Its skeleton is made up of 7 or 8 small bones (carpals), which together absorb concussion.
Foreleg – Shoulder
The skeleton of this region is the wide flat blade (scapula) sloping forwards from up at the withers, down to the “point” of the shoulder.
The scapula is clothed heavily in muscle (including its inner surface).
Damage to one or more muscles or tendons in the shoulder region is not uncommon, causing obvious lameness.
Forelimb – Hoof, Fetlock, Cannon, & Pastern
This region is made up of mostly bones and tendons, skin and horn.It is the equivalent to the middle finger and palm of the human hand.
There is little or no muscle. It is a region subject to injury and consequent lameness, which may not respond readily to conventional treatment.
A lame horse in this way should never be walked.
Hindlimb – Hip
This is marked by a bony prominence, well above the knee towards the root of the tail.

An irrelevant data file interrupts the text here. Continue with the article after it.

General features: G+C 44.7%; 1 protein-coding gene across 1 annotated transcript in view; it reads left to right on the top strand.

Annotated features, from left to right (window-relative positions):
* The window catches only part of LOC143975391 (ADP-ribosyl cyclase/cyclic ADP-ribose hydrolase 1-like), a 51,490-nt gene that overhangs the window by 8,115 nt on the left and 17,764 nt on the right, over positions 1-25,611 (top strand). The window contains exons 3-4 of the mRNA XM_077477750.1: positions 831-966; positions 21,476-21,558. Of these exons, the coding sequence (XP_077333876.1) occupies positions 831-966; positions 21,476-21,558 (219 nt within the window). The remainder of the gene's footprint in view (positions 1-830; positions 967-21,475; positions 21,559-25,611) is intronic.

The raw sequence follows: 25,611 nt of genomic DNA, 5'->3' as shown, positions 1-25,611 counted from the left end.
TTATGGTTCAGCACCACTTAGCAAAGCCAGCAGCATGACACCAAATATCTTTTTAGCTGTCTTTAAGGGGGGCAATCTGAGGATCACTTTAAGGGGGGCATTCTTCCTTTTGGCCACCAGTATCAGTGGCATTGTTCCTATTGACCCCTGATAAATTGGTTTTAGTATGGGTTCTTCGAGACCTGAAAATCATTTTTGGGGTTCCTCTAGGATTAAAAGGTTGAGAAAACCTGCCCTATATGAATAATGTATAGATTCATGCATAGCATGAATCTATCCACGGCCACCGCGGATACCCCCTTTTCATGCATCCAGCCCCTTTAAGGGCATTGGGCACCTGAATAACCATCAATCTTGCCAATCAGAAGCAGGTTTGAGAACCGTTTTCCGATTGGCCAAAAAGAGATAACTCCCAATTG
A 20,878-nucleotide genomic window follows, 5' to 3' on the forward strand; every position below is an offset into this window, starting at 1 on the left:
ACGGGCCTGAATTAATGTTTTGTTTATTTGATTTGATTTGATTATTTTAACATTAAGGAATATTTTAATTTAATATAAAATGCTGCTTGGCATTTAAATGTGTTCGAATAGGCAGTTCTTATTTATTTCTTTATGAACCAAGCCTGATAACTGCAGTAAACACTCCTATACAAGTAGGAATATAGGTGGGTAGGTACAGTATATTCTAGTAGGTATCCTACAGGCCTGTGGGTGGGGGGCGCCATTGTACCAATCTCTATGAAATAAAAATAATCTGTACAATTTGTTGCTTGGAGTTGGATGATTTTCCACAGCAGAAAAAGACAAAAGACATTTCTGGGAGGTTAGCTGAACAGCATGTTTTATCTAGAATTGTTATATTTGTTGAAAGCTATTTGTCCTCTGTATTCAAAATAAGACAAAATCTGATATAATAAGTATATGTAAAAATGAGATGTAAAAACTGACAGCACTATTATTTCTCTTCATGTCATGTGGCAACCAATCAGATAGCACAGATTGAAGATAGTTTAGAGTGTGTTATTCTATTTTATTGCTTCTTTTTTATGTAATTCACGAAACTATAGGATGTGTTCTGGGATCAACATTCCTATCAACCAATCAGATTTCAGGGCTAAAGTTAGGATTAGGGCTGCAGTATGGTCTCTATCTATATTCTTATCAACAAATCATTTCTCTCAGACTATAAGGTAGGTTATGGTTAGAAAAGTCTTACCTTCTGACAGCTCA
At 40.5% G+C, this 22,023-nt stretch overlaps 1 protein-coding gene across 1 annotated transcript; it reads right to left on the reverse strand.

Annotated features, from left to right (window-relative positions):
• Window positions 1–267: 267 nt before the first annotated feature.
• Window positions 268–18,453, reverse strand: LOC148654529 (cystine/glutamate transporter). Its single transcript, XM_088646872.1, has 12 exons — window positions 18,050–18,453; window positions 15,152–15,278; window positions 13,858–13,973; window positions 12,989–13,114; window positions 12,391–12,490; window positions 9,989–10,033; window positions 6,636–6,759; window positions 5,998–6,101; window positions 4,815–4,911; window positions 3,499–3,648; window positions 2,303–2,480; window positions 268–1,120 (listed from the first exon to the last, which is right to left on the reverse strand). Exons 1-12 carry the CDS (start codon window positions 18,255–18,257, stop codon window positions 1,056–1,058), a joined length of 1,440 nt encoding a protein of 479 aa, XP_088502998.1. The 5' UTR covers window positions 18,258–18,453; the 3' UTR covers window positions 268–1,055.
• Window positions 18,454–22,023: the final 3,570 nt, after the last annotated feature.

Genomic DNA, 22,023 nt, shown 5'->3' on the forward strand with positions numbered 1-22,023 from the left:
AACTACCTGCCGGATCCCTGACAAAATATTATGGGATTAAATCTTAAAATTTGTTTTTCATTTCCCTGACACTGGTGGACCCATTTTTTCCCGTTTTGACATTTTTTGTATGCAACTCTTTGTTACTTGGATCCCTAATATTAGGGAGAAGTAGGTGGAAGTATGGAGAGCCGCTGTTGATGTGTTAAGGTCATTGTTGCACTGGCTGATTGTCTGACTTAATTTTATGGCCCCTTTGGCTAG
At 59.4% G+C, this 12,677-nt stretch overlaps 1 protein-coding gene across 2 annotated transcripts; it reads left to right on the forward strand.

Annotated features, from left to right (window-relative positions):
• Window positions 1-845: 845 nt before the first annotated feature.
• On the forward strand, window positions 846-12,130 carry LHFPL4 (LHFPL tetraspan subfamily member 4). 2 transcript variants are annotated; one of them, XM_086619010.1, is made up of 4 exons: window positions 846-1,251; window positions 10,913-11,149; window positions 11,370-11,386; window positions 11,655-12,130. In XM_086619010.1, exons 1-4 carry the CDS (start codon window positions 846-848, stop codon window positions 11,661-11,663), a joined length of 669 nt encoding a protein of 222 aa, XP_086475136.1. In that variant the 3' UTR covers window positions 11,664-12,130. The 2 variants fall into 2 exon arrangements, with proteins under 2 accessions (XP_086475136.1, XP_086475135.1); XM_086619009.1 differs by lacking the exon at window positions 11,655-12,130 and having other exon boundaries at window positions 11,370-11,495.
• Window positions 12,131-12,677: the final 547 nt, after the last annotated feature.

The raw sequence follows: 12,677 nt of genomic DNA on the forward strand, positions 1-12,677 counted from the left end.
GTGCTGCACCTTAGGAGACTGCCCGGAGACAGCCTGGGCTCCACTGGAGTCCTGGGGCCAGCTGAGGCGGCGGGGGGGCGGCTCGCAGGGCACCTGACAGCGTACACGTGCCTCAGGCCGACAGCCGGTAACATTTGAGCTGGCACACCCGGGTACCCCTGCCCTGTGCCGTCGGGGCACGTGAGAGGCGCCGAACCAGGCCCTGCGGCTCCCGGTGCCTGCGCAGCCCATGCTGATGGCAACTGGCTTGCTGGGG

The joint is 50mm deep to this prominence.
This joint is not a common site of injury or disease.
Hindlimb – Hock
This is the equivalent of the heel in human anatomy.
The outline of the massive Achilles tendon, which extends to the hock joint, can be seen running down to it from above and behind.
As in the knee of the forelimb, there is an anti-concussive system consisting of 6 small bones.
The hock bears a lot of weight, and bears the brunt of twisting motions when the horse turns.
This joint is commonly subject to injury.
Hindlimb – Hoof, Pastern, Fetlock, Cannon
This region is equivalent to that in the forelimb, but with a longer, rounder cannon bone.
Apart from damage to the ground surface of the foot, it is subject to fewer causes of lameness than the forelimb.
The neck appears to be flattened from side to side.
At mid length, its chain of bones (vertebrae) are as near to the windpipe as they are to the root of the mane.Their edge can be felt with moderate pressure.
In health, apart from the tail, this is the spine’s most mobile region.
Occasionally a painful infection develops at the poll and/or the withers.
Stifle – the true Knee
The stifle is high up, at the level of the lower limit of the abdomen. The knee cap (patella) of the joint can be felt in front of it.